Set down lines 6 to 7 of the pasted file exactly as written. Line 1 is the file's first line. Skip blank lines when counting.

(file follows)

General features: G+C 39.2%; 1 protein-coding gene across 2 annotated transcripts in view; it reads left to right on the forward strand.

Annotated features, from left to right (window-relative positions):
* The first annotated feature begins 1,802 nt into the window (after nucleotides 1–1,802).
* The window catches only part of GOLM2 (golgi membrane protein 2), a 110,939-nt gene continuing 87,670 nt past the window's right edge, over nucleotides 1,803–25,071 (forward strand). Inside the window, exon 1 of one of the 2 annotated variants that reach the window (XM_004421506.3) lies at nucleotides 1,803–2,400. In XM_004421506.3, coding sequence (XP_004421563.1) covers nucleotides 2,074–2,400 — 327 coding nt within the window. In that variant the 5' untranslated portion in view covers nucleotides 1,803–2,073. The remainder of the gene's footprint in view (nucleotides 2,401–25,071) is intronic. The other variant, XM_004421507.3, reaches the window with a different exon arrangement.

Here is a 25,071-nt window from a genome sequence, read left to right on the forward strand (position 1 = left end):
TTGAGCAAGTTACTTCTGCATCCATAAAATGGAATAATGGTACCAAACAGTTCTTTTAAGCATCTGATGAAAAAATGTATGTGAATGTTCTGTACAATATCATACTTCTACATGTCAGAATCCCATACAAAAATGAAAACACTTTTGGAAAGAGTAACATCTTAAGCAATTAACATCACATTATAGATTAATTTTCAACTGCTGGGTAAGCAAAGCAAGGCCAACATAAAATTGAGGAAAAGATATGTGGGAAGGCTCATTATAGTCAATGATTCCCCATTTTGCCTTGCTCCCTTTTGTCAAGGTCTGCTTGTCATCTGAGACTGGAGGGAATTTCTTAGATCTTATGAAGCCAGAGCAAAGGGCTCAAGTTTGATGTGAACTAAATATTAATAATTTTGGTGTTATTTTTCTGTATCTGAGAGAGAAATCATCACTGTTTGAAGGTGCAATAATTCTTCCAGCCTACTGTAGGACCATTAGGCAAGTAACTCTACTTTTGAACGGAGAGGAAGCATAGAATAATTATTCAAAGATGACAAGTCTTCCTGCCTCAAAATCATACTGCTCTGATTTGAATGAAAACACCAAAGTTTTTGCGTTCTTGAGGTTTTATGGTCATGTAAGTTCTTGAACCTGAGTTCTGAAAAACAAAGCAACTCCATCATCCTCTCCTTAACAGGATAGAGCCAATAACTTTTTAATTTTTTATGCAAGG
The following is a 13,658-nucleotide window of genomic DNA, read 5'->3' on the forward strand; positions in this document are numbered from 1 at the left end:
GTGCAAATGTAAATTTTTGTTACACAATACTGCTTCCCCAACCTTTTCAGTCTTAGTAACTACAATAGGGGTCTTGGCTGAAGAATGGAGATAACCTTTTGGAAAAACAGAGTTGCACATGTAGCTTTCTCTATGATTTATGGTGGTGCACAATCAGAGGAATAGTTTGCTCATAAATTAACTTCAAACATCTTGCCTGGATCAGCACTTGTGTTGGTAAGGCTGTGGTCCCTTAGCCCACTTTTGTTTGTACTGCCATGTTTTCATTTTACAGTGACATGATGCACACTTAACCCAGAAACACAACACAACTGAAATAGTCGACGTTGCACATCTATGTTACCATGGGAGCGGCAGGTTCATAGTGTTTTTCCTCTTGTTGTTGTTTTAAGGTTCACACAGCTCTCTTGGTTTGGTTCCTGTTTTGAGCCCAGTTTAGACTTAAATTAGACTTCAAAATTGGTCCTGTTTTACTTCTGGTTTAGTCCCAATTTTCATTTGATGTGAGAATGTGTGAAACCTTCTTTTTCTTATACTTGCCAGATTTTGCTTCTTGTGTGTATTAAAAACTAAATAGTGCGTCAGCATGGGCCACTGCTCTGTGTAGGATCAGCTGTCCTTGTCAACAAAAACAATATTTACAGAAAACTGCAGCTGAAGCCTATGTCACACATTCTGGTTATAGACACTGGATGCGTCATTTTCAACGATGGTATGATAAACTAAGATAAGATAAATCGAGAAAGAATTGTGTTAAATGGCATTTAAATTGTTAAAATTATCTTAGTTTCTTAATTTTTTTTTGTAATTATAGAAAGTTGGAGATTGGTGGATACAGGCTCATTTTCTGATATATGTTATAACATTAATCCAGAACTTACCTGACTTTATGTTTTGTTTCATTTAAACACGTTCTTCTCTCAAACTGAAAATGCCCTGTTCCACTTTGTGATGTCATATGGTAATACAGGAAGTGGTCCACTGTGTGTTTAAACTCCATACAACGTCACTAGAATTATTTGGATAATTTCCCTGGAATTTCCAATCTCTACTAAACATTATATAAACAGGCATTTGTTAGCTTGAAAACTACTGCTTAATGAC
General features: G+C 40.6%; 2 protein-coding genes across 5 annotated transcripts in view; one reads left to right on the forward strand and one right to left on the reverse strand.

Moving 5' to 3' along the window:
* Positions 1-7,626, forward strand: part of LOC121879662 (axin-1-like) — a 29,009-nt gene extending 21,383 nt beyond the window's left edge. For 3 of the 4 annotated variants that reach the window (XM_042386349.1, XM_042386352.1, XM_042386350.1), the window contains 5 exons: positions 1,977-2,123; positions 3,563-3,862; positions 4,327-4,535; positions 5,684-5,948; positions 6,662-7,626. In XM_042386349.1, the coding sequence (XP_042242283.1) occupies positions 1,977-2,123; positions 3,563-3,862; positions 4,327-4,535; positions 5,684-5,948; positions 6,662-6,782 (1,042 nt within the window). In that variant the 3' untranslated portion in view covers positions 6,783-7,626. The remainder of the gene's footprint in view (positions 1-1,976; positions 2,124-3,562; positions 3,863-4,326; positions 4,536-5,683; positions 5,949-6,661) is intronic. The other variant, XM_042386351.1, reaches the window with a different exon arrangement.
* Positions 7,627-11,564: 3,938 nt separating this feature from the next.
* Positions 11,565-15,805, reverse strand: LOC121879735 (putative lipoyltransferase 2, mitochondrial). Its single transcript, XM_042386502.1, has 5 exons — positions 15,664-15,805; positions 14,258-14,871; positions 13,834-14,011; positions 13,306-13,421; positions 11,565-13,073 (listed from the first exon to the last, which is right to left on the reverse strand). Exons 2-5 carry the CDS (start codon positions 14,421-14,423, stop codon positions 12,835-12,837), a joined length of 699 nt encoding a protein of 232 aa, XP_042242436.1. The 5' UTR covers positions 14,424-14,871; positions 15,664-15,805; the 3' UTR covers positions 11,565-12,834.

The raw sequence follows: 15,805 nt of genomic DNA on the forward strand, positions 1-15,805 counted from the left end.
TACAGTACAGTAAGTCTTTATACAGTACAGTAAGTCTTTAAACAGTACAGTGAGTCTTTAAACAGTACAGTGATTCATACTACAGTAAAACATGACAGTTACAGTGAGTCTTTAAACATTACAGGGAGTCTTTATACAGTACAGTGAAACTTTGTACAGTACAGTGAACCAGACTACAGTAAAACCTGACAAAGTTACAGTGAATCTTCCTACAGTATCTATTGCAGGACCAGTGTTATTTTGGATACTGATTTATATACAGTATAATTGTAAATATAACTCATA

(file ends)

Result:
TTGAGCAAGTTACTTCTGCATCCATAAAATGGAATAATGGTACCAAACAGTTCTTTTAAGCATCTGATGAAAAAATGTATGTGAATGTTCTGTACAATATCATACTTCTACATGTCAGAATCCCATACAAAAATGAAAACACTTTTGGAAAGAGTAACATCTTAAGCAATTAACATCACATTATAGATTAATTTTCAACTGCTGGGTAAGCAAAGCAAGGCCAACATAAAATTGAGGAAAAGATATGTGGGAAGGCTCATTATAGTCAATGATTCCCCATTTTGCCTTGCTCCCTTTTGTCAAGGTCTGCTTGTCATCTGAGACTGGAGGGAATTTCTTAGATCTTATGAAGCCAGAGCAAAGGGCTCAAGTTTGATGTGAACTAAATATTAATAATTTTGGTGTTATTTTTCTGTATCTGAGAGAGAAATCATCACTGTTTGAAGGTGCAATAATTCTTCCAGCCTACTGTAGGACCATTAGGCAAGTAACTCTACTTTTGAACGGAGAGGAAGCATAGAATAATTATTCAAAGATGACAAGTCTTCCTGCCTCAAAATCATACTGCTCTGATTTGAATGAAAACACCAAAGTTTTTGCGTTCTTGAGGTTTTATGGTCATGTAAGTTCTTGAACCTGAGTTCTGAAAAACAAAGCAACTCCATCATCCTCTCCTTAACAGGATAGAGCCAATAACTTTTTAATTTTTTATGCAAGG
The following is a 13,658-nucleotide window of genomic DNA, read 5'->3' on the forward strand; positions in this document are numbered from 1 at the left end: